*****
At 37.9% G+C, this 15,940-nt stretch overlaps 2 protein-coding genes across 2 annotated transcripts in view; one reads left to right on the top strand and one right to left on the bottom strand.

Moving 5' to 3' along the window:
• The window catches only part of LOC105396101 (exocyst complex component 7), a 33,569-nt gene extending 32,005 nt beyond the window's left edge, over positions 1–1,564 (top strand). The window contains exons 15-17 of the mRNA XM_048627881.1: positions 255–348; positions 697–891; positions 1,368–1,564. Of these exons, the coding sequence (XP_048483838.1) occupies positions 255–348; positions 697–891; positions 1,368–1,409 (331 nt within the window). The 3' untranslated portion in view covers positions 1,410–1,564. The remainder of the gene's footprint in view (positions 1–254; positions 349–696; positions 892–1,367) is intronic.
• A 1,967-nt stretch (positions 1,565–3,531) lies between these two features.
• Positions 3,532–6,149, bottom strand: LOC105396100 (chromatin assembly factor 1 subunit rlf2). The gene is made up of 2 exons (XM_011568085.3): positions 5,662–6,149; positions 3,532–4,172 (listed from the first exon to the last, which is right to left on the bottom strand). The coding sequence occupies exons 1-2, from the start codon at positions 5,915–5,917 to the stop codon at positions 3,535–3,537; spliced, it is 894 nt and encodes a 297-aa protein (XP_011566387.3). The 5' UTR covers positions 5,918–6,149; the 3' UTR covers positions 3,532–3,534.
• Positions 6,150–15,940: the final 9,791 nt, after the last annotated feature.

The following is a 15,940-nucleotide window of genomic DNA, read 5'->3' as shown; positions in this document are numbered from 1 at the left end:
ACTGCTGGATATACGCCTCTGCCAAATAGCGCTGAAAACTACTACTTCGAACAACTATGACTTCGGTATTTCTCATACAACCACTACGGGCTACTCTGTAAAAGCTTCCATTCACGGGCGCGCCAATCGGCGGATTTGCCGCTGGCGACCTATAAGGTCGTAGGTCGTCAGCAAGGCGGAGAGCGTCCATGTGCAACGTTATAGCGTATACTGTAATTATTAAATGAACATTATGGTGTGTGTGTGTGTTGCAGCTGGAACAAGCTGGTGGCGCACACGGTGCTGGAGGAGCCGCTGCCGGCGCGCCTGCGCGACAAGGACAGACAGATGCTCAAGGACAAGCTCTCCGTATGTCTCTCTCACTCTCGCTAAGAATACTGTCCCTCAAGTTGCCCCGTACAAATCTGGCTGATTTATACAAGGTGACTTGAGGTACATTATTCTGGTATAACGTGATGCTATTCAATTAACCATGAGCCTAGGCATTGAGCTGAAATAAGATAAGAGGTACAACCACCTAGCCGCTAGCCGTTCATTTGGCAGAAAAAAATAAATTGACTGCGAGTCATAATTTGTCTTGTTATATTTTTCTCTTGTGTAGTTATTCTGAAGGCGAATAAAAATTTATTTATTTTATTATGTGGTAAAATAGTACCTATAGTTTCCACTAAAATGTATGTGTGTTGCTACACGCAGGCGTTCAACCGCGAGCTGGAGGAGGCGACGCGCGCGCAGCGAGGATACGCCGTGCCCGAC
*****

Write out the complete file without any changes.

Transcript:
At 37.9% G+C, this 15,940-nt stretch overlaps 2 protein-coding genes across 2 annotated transcripts in view; one reads left to right on the top strand and one right to left on the bottom strand.

Moving 5' to 3' along the window:
• The window catches only part of LOC105396101 (exocyst complex component 7), a 33,569-nt gene extending 32,005 nt beyond the window's left edge, over positions 1–1,564 (top strand). The window contains exons 15-17 of the mRNA XM_048627881.1: positions 255–348; positions 697–891; positions 1,368–1,564. Of these exons, the coding sequence (XP_048483838.1) occupies positions 255–348; positions 697–891; positions 1,368–1,409 (331 nt within the window). The 3' untranslated portion in view covers positions 1,410–1,564. The remainder of the gene's footprint in view (positions 1–254; positions 349–696; positions 892–1,367) is intronic.
• A 1,967-nt stretch (positions 1,565–3,531) lies between these two features.
• Positions 3,532–6,149, bottom strand: LOC105396100 (chromatin assembly factor 1 subunit rlf2). The gene is made up of 2 exons (XM_011568085.3): positions 5,662–6,149; positions 3,532–4,172 (listed from the first exon to the last, which is right to left on the bottom strand). The coding sequence occupies exons 1-2, from the start codon at positions 5,915–5,917 to the stop codon at positions 3,535–3,537; spliced, it is 894 nt and encodes a 297-aa protein (XP_011566387.3). The 5' UTR covers positions 5,918–6,149; the 3' UTR covers positions 3,532–3,534.
• Positions 6,150–15,940: the final 9,791 nt, after the last annotated feature.

The following is a 15,940-nucleotide window of genomic DNA, read 5'->3' as shown; positions in this document are numbered from 1 at the left end:
ACTGCTGGATATACGCCTCTGCCAAATAGCGCTGAAAACTACTACTTCGAACAACTATGACTTCGGTATTTCTCATACAACCACTACGGGCTACTCTGTAAAAGCTTCCATTCACGGGCGCGCCAATCGGCGGATTTGCCGCTGGCGACCTATAAGGTCGTAGGTCGTCAGCAAGGCGGAGAGCGTCCATGTGCAACGTTATAGCGTATACTGTAATTATTAAATGAACATTATGGTGTGTGTGTGTGTTGCAGCTGGAACAAGCTGGTGGCGCACACGGTGCTGGAGGAGCCGCTGCCGGCGCGCCTGCGCGACAAGGACAGACAGATGCTCAAGGACAAGCTCTCCGTATGTCTCTCTCACTCTCGCTAAGAATACTGTCCCTCAAGTTGCCCCGTACAAATCTGGCTGATTTATACAAGGTGACTTGAGGTACATTATTCTGGTATAACGTGATGCTATTCAATTAACCATGAGCCTAGGCATTGAGCTGAAATAAGATAAGAGGTACAACCACCTAGCCGCTAGCCGTTCATTTGGCAGAAAAAAATAAATTGACTGCGAGTCATAATTTGTCTTGTTATATTTTTCTCTTGTGTAGTTATTCTGAAGGCGAATAAAAATTTATTTATTTTATTATGTGGTAAAATAGTACCTATAGTTTCCACTAAAATGTATGTGTGTTGCTACACGCAGGCGTTCAACCGCGAGCTGGAGGAGGCGACGCGCGCGCAGCGAGGATACGCCGTGCCCGAC